Catching up with lost study time this summer
“Some of the new initiatives that have emerged during the pandemic may be here to stay”
According to recent reports, children in England are three months behind in their studies after lockdown measures, and while schools have worked hard to help their pupils keep up to date with their studying, many parents will view the summer holidays as a good time to help their children catch up.
For many international students, the summer months are traditionally an opportunity to come to the UK for an academic or cultural education experience. Pat Moores of UK Education Guide explains what schools are planning.
A few schools are still planning to offer some limited summer provision. Taunton International will be running their pre-sessional course from 22nd August-5th September.
Meanwhile, St Clare’s in Oxford, is still running its range of summer schools with the message “book with confidence”. The school is not taking deposits, will give refunds for any fees paid if the reason is Covid-related, offers a quarantine package, and excursions will be local to Oxford.
However, the pandemic has forced many other providers to cancel summer schools altogether while others have pivoted their face to face programs to attract UK students rather than international students.
One UK summer school provider, UK Guardians, is offering summer foreign language development programs for UK-based pupils who would normally go abroad to study French or Spanish.
But what about international students who would normally come to the UK over the summer?
A move online has been the key feature of how the summer school sector has responded to the pandemic.
As an international short course provider, Oxford Summer Courses (OxSC) has had to move provision online.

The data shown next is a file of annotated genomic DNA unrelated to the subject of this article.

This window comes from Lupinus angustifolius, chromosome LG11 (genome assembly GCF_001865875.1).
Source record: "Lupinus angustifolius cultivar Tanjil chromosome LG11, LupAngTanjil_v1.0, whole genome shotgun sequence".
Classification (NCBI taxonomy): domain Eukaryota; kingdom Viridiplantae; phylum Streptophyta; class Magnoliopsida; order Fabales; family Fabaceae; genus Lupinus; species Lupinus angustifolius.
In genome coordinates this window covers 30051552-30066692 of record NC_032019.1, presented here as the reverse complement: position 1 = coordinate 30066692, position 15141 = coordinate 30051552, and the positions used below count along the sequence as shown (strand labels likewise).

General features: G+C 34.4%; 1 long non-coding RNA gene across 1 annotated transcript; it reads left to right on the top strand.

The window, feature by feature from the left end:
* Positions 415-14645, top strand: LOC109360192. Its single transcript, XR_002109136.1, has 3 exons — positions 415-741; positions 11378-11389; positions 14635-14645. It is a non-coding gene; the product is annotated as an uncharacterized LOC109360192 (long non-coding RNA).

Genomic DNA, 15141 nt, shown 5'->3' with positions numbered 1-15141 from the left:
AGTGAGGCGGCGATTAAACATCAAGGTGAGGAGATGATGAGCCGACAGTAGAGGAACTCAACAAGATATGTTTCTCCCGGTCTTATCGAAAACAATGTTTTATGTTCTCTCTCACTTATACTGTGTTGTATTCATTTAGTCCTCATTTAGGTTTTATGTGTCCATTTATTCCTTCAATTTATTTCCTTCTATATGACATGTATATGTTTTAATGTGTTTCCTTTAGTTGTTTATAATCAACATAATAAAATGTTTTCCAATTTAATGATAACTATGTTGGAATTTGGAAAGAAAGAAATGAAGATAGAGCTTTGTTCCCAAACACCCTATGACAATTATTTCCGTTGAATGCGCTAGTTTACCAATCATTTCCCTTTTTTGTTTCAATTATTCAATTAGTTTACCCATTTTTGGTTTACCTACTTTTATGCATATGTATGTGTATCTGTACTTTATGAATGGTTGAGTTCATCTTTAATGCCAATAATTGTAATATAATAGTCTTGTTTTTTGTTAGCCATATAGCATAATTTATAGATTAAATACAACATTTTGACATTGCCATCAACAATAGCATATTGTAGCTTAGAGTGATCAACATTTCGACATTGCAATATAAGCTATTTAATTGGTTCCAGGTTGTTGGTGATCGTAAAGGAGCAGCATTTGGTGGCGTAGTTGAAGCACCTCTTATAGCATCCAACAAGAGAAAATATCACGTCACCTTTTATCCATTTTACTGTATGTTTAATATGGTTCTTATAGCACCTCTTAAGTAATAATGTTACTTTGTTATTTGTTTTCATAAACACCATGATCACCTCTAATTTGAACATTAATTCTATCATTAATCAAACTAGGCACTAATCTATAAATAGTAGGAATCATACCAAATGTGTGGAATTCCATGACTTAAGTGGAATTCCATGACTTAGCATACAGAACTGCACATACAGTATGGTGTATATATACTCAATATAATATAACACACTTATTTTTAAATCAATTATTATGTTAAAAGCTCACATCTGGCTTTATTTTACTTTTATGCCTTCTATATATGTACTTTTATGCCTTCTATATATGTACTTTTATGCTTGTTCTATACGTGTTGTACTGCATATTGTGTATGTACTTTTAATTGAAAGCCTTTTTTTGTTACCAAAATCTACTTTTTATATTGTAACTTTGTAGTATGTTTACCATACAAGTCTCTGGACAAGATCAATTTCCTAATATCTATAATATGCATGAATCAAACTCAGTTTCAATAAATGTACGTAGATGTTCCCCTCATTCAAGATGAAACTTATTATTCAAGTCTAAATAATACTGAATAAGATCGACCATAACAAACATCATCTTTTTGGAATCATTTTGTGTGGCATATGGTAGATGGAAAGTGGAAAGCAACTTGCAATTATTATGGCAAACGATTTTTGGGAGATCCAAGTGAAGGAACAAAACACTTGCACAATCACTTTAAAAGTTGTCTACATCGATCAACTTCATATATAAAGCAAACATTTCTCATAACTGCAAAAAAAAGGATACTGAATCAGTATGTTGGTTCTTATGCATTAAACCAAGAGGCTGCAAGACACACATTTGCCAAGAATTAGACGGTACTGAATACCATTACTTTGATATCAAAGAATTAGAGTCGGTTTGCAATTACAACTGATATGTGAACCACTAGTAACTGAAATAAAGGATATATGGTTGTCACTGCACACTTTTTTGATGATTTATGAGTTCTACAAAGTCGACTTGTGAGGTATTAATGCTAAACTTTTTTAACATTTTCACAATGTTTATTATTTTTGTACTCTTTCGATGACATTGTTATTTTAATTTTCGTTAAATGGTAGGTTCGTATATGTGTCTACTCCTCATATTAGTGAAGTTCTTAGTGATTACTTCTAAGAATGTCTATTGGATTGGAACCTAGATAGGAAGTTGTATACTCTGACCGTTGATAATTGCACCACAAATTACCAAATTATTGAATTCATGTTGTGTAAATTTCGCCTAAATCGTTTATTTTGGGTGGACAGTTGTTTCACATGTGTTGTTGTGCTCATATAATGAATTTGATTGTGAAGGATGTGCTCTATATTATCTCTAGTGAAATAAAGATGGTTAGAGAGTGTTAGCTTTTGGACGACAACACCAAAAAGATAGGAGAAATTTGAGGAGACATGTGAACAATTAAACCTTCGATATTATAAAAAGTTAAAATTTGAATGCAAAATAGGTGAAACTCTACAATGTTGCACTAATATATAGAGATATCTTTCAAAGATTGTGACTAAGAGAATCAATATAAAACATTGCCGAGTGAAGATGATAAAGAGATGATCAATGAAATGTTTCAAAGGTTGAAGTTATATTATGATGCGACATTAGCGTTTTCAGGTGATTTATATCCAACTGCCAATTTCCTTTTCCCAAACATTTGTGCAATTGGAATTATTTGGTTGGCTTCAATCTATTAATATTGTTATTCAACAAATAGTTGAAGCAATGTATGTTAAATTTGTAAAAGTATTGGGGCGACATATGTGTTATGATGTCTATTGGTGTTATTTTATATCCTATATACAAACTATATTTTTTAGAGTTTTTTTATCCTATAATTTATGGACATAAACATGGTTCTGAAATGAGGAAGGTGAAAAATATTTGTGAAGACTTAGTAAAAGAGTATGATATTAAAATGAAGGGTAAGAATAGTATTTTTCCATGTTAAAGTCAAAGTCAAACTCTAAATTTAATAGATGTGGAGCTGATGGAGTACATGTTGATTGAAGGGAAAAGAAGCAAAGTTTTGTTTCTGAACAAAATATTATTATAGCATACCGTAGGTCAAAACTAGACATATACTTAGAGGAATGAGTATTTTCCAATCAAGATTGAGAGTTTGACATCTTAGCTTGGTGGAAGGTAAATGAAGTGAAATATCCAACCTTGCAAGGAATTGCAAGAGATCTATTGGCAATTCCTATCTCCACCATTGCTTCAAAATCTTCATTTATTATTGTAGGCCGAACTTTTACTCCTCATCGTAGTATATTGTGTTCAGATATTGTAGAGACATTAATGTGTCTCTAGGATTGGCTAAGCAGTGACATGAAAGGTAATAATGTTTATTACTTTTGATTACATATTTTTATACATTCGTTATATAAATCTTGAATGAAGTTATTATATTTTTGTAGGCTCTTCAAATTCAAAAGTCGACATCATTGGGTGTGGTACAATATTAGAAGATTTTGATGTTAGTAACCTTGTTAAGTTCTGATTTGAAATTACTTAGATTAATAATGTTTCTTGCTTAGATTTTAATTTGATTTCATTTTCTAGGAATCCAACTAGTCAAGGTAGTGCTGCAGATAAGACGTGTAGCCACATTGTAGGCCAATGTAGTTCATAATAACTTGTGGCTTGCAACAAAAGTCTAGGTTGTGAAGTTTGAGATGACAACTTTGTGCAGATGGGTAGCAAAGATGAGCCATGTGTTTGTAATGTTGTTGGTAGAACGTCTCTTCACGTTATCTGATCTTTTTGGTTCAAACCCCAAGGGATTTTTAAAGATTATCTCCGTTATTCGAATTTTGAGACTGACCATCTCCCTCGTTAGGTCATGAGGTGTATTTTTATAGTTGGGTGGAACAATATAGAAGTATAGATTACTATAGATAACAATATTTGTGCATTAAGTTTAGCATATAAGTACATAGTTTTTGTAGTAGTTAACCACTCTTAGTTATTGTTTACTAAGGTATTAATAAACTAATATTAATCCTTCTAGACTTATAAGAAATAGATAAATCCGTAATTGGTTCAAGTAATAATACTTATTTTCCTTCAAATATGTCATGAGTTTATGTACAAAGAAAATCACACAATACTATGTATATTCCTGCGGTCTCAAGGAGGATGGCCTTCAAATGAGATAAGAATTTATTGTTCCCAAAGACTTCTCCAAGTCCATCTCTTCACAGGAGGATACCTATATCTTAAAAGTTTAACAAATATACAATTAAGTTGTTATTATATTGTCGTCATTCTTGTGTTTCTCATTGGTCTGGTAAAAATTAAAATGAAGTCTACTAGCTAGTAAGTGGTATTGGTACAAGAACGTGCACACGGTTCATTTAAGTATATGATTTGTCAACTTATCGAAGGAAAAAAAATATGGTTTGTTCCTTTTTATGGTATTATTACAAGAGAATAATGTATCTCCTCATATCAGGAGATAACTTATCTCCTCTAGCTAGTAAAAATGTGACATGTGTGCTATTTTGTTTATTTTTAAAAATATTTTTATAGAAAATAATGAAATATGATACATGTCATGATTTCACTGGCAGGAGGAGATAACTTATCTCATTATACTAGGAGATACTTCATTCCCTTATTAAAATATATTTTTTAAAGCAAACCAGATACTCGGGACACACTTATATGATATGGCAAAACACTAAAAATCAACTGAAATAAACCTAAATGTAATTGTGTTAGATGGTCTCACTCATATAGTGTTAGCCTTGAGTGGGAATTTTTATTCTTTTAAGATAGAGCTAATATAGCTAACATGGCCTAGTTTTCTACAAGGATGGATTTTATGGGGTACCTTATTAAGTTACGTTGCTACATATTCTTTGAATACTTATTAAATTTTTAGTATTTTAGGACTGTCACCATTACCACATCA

“We’re committed to helping students make up for learning loss which has occurred as a result of the lockdown – not just locally, but for pupils around the world,” says CEO Harry Hortyn.
Over the past year, the company has developed more opportunities to support students, including the launch of their online learning platform, Melio Education, which offers a distinct way of learning compared to the online classroom environment with which most pupils have become very familiar.
“Melio Education is set up for pupils to learn the ‘Oxford’ way. It aims to replicate the face to face summer course learning experience that OxSC usually offers, but online,” says Hortyn.
“The Melio courses are modelled on the prestigious tutorial system that have earned the Universities of Oxford and Cambridge worldwide recognition. One-on-one tutorials, small seminar groups filled with interesting discussions, and regular, detailed feedback make up the academic timetables.”
Meanwhile, demand for online tutoring has been increasing since the first lockdown and looks set to continue this summer.
“Traditionally, the summer holidays see a slow down in demand for tutoring,” says Ed Richardson, director of education at Keystone Tutors, although this year he adds that “many pupils who were unable to return from overseas to enjoy face-to-face teaching this spring will again be looking to top up their learning again this summer.”
According to Jenny McGowan, Keystone’s director for Asia, the summer of 2020 saw “a sustained demand, particularly from Singapore and Hong Kong”.
Keystone expects many families will again request one-to-one online tutoring to match what was being taught at school.
It also expects their offer of online group courses for GCSE catch up and webinars on how to prevent summer learning loss and how to use the time to get ahead with university preparation will continue to be popular this summer.
So while traditional summer school providers are unable to offer their usual face-to-face offering to international students some of the new initiatives that have emerged during the pandemic may be here to stay.
“It is clear that boarding schools, summer schools, agents and guardians are all responding flexibly and helping students continue to learn and progress even in these difficult circumstances,” says Caroline Nixon, director of BAISIS.
“And while we all hope for some normality to resume, some of these new initiatives, notably the development of high quality online learning, will benefit many pupils ongoing and enhance rather than detract from their learning.”
About the author: Pat Moores is the director and co-founder of UK Education Guide.
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